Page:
Cereals

Assessing climate adaptation options and uncertainties for cereal systems in West Africa

In the coming decades, the already fragile agricultural system in West Africa will face further challenges in meeting food security, both from increasing population and from the impacts of climate change. Optimal prioritization of adaptation investments requires the assessment of various possible adaptation options and their uncertainties; successful adaptations of agriculture to climate change should not only help farmers deal with current climate risks, but also reduce negative (or enhance positive) impacts associated with climate change using robust climate projections.

Geographic Focus: 
Media Type: 
Journal Article
Citation: 
Guan, K., Sultan, B., Biasutti, M., Baron, C., & Lobell, D. B. (2017). Assessing climate adaptation options and uncertainties for cereal systems in West Africa. Agricultural and Forest Meteorology, 232, 291-305. doi:https://doi.org/10.1016/j.agrformet.2016.07.021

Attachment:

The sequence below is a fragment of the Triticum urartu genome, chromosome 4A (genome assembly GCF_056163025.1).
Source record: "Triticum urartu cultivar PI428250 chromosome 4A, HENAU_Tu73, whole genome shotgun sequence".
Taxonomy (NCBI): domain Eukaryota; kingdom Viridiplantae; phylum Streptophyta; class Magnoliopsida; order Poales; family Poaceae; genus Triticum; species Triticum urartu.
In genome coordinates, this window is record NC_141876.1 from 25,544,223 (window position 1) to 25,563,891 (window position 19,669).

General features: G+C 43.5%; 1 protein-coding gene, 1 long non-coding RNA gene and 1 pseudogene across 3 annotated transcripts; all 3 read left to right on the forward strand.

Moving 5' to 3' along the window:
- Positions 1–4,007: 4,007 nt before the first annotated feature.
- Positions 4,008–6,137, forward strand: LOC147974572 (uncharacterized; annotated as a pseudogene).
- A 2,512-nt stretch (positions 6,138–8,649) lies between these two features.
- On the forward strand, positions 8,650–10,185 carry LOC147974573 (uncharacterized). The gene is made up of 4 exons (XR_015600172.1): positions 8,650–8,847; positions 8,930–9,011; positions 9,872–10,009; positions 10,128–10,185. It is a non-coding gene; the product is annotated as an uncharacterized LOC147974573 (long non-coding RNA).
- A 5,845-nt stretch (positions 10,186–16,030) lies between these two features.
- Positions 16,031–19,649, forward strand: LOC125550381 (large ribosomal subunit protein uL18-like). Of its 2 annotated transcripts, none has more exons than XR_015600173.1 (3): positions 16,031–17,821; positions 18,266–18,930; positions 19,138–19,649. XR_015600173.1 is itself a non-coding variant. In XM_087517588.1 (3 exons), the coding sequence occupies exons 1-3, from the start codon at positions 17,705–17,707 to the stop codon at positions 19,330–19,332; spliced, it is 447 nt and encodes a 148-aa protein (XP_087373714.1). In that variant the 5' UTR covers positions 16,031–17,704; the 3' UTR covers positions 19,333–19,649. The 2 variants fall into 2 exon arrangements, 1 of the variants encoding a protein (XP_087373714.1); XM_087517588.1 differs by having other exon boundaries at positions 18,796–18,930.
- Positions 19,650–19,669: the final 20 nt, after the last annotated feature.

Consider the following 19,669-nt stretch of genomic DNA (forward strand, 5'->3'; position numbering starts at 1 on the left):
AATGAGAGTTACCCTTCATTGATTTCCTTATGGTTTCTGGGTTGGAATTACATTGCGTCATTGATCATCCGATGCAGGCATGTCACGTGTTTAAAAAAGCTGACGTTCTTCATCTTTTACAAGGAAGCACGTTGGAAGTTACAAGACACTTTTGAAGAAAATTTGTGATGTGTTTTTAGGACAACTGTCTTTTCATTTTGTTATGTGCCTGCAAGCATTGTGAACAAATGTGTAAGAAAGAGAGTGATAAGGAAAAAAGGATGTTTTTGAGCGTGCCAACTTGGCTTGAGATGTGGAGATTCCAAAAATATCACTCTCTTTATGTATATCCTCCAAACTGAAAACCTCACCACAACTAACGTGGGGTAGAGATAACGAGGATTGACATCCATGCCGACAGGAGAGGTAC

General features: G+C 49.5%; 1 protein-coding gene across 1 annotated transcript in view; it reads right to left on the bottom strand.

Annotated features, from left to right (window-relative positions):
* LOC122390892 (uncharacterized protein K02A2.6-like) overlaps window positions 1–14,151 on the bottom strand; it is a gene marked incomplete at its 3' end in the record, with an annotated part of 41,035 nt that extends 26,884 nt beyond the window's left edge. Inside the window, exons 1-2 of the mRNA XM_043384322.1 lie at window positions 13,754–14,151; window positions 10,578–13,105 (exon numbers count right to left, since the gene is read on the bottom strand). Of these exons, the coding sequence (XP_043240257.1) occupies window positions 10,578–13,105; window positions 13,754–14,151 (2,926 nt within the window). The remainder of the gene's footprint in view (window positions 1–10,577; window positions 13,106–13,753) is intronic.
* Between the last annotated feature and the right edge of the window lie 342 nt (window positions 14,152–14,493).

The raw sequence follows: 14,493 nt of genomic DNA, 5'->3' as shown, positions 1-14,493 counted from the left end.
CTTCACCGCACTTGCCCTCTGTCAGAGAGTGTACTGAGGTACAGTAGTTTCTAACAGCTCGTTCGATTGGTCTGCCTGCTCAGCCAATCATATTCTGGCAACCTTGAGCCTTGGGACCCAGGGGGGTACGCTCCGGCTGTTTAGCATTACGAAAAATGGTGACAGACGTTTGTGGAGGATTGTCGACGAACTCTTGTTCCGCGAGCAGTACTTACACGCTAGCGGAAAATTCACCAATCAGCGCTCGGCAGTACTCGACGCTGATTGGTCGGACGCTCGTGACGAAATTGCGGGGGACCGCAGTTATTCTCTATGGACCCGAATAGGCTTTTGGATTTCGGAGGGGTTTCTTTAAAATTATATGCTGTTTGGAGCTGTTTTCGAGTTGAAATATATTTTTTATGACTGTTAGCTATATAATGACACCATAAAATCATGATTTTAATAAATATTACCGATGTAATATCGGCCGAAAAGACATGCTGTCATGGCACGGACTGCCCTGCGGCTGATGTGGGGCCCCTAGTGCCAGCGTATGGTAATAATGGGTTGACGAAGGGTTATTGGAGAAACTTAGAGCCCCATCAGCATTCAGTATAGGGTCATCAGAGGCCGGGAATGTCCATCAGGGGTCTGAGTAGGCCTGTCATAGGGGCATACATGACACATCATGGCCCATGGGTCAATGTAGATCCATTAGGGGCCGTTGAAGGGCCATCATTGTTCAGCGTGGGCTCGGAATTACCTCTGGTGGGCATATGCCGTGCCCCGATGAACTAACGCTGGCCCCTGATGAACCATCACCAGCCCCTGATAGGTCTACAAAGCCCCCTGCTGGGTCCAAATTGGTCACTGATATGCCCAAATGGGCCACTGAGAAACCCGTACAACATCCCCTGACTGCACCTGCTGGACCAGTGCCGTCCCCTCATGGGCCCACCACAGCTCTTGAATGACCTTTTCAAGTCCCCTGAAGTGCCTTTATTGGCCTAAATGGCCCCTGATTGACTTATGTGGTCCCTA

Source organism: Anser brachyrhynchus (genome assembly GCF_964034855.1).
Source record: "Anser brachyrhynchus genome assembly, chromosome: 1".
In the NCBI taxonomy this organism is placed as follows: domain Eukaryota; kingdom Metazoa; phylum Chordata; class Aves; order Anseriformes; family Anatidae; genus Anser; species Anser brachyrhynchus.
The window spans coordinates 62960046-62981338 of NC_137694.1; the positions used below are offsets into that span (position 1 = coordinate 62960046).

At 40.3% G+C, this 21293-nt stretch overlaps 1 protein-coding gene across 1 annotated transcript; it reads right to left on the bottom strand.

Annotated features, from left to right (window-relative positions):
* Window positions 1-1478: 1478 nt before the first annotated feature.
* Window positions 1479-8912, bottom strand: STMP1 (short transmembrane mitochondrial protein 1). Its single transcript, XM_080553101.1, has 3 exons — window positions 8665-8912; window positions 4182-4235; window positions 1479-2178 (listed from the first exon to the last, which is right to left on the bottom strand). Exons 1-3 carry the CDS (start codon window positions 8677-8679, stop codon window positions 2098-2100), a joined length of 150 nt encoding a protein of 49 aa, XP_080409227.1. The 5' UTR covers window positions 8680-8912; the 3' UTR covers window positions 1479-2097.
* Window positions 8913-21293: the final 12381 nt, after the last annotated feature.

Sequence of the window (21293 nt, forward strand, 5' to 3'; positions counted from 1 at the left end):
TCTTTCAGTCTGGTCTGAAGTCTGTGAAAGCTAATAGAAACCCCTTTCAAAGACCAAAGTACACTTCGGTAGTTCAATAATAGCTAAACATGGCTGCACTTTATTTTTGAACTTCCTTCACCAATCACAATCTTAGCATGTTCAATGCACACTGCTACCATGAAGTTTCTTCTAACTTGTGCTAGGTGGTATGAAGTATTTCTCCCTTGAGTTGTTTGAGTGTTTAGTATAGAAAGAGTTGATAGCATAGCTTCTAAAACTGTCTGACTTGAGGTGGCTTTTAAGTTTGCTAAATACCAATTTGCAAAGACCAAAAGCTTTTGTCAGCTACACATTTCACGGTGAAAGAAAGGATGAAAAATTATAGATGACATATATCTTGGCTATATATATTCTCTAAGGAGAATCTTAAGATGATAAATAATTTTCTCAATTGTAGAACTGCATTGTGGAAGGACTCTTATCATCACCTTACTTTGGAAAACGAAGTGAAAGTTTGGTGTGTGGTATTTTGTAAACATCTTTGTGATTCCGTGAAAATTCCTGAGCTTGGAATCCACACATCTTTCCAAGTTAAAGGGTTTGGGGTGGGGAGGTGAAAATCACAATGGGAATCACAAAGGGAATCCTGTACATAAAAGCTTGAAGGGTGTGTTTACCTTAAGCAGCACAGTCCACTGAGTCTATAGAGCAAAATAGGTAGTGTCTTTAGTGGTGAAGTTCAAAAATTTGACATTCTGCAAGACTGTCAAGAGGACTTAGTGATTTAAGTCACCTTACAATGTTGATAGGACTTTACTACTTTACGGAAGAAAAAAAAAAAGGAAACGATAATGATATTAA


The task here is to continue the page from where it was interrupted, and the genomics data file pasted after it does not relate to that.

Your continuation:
Analysis of Food Cereal Products

Cereals are grasses grown for their edible seeds and comprise a major portion of the food crops in the world. An estimated 2.1 billion metric tons of cereals are produced annually (20). Cereals include wheat (Triticum aestivum L.), rice (Oryza sativa L.), maize (Zea mays L. subsp. mays), barley (Hordeum vulgare L.), oat (Avena sativa L.), rye (Secale cereale L.), grain sorghum [Sorghum bicolor (L.) Moench], proso (Panicum miliaceum L.), millet (Pennisetum spp.), teff [Eragrostis tef (Zuccagni) Trotter], and Job's tears (Coix lacryma-jobi L.).

Topics: 
Media Type: 
Book chapter